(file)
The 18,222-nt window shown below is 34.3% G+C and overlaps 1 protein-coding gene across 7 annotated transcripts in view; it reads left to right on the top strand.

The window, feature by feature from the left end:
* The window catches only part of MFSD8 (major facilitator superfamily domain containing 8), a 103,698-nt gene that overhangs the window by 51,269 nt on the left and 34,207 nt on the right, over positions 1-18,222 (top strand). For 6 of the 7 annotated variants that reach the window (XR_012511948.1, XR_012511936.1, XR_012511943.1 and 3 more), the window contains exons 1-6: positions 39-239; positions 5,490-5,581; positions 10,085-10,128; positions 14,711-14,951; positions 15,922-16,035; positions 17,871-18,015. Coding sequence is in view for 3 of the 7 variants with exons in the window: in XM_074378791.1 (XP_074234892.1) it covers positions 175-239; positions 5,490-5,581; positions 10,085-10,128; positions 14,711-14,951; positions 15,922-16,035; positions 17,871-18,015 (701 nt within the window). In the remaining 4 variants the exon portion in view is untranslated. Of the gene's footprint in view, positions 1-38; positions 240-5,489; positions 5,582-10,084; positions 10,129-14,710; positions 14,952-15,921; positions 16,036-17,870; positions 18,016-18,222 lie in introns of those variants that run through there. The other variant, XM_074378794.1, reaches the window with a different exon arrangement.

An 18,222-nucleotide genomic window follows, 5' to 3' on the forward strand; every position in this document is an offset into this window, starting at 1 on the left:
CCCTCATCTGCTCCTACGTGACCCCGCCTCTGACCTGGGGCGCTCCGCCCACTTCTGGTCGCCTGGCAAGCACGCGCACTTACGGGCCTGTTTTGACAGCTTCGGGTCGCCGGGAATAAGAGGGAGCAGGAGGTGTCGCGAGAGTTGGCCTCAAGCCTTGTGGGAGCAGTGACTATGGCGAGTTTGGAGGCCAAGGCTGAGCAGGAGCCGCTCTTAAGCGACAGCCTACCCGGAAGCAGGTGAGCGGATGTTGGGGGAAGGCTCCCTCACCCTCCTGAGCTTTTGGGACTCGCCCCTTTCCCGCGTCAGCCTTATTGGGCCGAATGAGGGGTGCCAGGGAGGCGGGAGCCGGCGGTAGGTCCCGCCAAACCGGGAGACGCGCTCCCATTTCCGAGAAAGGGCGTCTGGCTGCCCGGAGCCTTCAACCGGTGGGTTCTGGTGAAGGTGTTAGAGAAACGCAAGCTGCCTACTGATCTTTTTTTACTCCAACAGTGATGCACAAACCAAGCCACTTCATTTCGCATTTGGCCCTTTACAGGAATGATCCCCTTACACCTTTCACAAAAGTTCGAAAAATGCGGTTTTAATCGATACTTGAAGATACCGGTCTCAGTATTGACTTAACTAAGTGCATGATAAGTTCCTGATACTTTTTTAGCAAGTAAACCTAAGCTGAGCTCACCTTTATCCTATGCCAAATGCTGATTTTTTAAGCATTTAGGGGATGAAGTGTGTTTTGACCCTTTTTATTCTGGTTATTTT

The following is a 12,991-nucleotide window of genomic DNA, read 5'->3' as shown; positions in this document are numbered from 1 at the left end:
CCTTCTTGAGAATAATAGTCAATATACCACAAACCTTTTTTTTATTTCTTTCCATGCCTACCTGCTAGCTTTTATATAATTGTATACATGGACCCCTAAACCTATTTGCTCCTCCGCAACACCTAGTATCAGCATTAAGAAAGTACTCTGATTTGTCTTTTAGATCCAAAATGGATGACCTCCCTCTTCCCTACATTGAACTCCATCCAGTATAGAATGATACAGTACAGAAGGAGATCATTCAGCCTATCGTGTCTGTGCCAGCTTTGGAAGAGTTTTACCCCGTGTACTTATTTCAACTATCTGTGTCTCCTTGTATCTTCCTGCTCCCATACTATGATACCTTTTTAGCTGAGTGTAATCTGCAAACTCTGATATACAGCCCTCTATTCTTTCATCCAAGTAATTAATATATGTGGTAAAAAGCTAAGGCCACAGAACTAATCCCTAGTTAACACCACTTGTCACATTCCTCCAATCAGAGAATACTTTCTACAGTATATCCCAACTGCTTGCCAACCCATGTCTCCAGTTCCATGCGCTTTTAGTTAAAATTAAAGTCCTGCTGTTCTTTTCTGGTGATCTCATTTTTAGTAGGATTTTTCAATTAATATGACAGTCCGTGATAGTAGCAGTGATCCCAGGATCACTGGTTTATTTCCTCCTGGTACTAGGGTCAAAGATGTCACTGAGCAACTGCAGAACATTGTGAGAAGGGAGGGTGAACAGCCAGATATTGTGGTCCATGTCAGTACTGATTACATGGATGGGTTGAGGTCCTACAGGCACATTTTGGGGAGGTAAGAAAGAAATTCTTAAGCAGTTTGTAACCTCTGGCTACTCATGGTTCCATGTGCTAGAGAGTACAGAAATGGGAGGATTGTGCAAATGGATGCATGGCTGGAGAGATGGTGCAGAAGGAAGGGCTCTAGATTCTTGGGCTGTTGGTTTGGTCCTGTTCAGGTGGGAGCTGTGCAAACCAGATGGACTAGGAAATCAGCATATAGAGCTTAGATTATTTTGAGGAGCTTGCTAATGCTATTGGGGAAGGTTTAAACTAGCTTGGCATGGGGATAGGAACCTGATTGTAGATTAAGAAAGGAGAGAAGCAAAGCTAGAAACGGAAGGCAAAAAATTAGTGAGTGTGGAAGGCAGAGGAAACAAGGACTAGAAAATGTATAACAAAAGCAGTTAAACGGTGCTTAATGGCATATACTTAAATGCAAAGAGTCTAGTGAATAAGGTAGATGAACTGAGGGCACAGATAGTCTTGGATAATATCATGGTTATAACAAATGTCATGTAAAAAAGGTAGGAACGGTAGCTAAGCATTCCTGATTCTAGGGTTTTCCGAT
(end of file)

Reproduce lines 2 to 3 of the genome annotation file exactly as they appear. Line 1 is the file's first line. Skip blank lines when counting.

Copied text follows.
The window, feature by feature from the left end:
* The window catches only part of MFSD8 (major facilitator superfamily domain containing 8), a 103,698-nt gene that overhangs the window by 51,269 nt on the left and 34,207 nt on the right, over positions 1-18,222 (top strand). For 6 of the 7 annotated variants that reach the window (XR_012511948.1, XR_012511936.1, XR_012511943.1 and 3 more), the window contains exons 1-6: positions 39-239; positions 5,490-5,581; positions 10,085-10,128; positions 14,711-14,951; positions 15,922-16,035; positions 17,871-18,015. Coding sequence is in view for 3 of the 7 variants with exons in the window: in XM_074378791.1 (XP_074234892.1) it covers positions 175-239; positions 5,490-5,581; positions 10,085-10,128; positions 14,711-14,951; positions 15,922-16,035; positions 17,871-18,015 (701 nt within the window). In the remaining 4 variants the exon portion in view is untranslated. Of the gene's footprint in view, positions 1-38; positions 240-5,489; positions 5,582-10,084; positions 10,129-14,710; positions 14,952-15,921; positions 16,036-17,870; positions 18,016-18,222 lie in introns of those variants that run through there. The other variant, XM_074378794.1, reaches the window with a different exon arrangement.